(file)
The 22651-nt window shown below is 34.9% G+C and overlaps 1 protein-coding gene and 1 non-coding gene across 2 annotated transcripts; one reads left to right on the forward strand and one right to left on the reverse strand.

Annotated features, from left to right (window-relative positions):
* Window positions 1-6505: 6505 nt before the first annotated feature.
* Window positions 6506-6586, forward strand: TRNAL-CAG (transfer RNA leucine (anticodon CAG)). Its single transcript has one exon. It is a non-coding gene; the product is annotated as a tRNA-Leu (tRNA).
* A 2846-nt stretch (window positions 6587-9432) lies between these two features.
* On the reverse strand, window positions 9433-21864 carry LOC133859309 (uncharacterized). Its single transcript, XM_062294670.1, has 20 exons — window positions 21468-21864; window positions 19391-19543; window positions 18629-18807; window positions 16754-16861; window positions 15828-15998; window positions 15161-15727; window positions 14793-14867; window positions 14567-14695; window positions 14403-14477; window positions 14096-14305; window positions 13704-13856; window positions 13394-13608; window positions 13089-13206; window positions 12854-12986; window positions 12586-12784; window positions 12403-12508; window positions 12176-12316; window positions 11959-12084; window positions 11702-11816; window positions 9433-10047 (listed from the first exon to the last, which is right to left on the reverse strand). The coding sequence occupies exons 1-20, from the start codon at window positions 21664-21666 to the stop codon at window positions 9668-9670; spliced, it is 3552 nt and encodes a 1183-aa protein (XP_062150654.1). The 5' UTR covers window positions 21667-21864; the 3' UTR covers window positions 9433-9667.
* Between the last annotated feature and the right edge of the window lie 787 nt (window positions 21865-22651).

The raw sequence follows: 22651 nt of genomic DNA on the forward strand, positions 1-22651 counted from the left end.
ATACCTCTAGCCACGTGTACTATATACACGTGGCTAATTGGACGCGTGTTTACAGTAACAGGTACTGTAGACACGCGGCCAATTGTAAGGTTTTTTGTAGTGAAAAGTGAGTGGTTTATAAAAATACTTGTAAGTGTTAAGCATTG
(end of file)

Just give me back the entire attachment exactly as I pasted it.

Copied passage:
The 22651-nt window shown below is 34.9% G+C and overlaps 1 protein-coding gene and 1 non-coding gene across 2 annotated transcripts; one reads left to right on the forward strand and one right to left on the reverse strand.

Annotated features, from left to right (window-relative positions):
* Window positions 1-6505: 6505 nt before the first annotated feature.
* Window positions 6506-6586, forward strand: TRNAL-CAG (transfer RNA leucine (anticodon CAG)). Its single transcript has one exon. It is a non-coding gene; the product is annotated as a tRNA-Leu (tRNA).
* A 2846-nt stretch (window positions 6587-9432) lies between these two features.
* On the reverse strand, window positions 9433-21864 carry LOC133859309 (uncharacterized). Its single transcript, XM_062294670.1, has 20 exons — window positions 21468-21864; window positions 19391-19543; window positions 18629-18807; window positions 16754-16861; window positions 15828-15998; window positions 15161-15727; window positions 14793-14867; window positions 14567-14695; window positions 14403-14477; window positions 14096-14305; window positions 13704-13856; window positions 13394-13608; window positions 13089-13206; window positions 12854-12986; window positions 12586-12784; window positions 12403-12508; window positions 12176-12316; window positions 11959-12084; window positions 11702-11816; window positions 9433-10047 (listed from the first exon to the last, which is right to left on the reverse strand). The coding sequence occupies exons 1-20, from the start codon at window positions 21664-21666 to the stop codon at window positions 9668-9670; spliced, it is 3552 nt and encodes a 1183-aa protein (XP_062150654.1). The 5' UTR covers window positions 21667-21864; the 3' UTR covers window positions 9433-9667.
* Between the last annotated feature and the right edge of the window lie 787 nt (window positions 21865-22651).

The raw sequence follows: 22651 nt of genomic DNA on the forward strand, positions 1-22651 counted from the left end.
ATACCTCTAGCCACGTGTACTATATACACGTGGCTAATTGGACGCGTGTTTACAGTAACAGGTACTGTAGACACGCGGCCAATTGTAAGGTTTTTTGTAGTGAAAAGTGAGTGGTTTATAAAAATACTTGTAAGTGTTAAGCATTG